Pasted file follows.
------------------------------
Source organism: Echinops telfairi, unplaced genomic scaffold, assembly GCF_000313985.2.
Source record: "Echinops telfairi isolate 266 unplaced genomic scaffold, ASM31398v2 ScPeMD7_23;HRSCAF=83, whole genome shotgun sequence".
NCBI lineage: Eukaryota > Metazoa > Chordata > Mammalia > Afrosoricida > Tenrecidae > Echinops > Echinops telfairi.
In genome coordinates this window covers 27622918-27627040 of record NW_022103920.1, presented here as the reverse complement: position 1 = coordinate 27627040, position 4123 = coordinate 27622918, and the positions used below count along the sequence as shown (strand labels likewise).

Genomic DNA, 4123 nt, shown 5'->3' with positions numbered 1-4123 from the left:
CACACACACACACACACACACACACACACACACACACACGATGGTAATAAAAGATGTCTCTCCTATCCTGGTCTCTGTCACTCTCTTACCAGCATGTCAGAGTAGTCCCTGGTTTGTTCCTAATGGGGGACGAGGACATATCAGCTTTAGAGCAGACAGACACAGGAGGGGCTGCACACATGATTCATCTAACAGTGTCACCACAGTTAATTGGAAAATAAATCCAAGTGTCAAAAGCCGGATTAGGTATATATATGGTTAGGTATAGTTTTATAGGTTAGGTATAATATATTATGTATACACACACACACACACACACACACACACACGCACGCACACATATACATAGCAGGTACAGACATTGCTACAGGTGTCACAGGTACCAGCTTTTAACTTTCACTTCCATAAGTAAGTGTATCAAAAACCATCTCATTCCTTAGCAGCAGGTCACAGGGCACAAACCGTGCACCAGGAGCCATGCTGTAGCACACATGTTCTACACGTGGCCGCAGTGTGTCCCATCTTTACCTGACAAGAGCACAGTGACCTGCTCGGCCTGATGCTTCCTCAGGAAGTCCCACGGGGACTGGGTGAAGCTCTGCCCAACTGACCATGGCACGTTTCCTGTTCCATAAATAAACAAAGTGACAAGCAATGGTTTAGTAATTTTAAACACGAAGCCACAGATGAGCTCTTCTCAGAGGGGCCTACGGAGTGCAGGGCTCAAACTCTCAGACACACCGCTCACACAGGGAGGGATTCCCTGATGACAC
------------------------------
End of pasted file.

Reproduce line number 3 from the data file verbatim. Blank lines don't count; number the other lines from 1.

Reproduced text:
NCBI lineage: Eukaryota > Metazoa > Chordata > Mammalia > Afrosoricida > Tenrecidae > Echinops > Echinops telfairi.